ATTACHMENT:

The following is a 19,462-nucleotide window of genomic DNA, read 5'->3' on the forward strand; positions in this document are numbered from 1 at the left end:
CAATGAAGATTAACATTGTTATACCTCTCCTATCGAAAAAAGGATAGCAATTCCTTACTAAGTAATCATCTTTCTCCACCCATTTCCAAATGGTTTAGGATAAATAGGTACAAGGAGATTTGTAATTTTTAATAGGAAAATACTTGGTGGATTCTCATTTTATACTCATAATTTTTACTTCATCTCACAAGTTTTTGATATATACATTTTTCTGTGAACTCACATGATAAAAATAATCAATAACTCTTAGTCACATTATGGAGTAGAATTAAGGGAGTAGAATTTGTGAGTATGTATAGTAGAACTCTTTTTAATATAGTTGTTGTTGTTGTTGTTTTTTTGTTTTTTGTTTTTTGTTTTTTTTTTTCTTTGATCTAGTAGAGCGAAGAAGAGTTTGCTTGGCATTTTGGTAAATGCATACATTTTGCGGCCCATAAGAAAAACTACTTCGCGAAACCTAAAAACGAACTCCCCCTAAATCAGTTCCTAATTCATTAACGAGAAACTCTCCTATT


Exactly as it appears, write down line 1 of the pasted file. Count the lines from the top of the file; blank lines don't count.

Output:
The following is a 19,462-nucleotide window of genomic DNA, read 5'->3' on the forward strand; positions in this document are numbered from 1 at the left end: